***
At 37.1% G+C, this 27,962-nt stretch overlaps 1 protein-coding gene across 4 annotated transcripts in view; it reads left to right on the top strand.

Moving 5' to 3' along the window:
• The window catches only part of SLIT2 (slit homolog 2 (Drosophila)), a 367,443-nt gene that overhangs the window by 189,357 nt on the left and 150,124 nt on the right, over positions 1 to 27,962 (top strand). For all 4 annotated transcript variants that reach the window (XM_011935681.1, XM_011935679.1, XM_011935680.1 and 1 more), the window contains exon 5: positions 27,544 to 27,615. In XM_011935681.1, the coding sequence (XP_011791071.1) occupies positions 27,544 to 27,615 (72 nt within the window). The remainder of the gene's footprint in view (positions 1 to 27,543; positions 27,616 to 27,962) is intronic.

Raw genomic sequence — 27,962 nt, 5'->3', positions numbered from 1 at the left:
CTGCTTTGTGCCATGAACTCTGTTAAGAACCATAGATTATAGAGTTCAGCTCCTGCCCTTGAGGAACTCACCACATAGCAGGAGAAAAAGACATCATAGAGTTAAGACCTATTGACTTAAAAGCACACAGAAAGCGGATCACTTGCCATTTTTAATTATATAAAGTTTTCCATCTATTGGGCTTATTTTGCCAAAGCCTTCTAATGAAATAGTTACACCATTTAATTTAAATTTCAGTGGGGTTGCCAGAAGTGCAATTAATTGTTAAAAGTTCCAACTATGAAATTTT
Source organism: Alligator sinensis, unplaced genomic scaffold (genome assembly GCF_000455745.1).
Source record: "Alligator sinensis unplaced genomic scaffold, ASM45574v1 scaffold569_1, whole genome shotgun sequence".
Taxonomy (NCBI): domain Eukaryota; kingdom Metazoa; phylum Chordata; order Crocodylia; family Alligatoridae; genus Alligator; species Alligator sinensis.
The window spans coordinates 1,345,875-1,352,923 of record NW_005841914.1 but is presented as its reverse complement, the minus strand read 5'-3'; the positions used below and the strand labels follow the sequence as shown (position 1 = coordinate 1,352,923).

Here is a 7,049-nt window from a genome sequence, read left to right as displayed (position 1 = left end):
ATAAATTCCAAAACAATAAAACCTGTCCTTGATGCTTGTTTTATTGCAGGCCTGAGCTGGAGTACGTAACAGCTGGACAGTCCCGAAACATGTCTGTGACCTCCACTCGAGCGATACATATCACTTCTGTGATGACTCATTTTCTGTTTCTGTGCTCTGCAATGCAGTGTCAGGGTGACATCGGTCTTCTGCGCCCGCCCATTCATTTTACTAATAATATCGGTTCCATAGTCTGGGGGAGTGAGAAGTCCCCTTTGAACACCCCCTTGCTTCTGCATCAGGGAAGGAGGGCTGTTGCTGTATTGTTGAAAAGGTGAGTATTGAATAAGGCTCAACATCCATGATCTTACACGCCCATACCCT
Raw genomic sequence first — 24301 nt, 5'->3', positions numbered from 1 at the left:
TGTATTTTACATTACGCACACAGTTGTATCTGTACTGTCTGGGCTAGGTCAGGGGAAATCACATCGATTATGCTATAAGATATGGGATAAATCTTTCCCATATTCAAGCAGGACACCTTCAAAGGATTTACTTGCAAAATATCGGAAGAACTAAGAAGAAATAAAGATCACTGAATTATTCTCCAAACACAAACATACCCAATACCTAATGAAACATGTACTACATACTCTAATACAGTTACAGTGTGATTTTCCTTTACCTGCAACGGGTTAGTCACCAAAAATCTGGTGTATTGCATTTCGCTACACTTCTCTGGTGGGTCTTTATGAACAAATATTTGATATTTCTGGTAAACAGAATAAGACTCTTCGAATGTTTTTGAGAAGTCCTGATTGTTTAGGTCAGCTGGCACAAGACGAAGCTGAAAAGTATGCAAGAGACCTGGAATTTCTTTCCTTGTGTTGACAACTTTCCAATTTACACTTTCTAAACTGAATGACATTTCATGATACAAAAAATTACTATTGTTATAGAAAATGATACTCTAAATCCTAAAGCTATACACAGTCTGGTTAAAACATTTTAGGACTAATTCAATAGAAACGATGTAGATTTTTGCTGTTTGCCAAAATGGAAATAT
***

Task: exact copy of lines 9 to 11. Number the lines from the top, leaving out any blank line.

The window spans coordinates 1,345,875-1,352,923 of record NW_005841914.1 but is presented as its reverse complement, the minus strand read 5'-3'; the positions used below and the strand labels follow the sequence as shown (position 1 = coordinate 1,352,923).

Here is a 7,049-nt window from a genome sequence, read left to right as displayed (position 1 = left end):
ATAAATTCCAAAACAATAAAACCTGTCCTTGATGCTTGTTTTATTGCAGGCCTGAGCTGGAGTACGTAACAGCTGGACAGTCCCGAAACATGTCTGTGACCTCCACTCGAGCGATACATATCACTTCTGTGATGACTCATTTTCTGTTTCTGTGCTCTGCAATGCAGTGTCAGGGTGACATCGGTCTTCTGCGCCCGCCCATTCATTTTACTAATAATATCGGTTCCATAGTCTGGGGGAGTGAGAAGTCCCCTTTGAACACCCCCTTGCTTCTGCATCAGGGAAGGAGGGCTGTTGCTGTATTGTTGAAAAGGTGAGTATTGAATAAGGCTCAACATCCATGATCTTACACGCCCATACCCT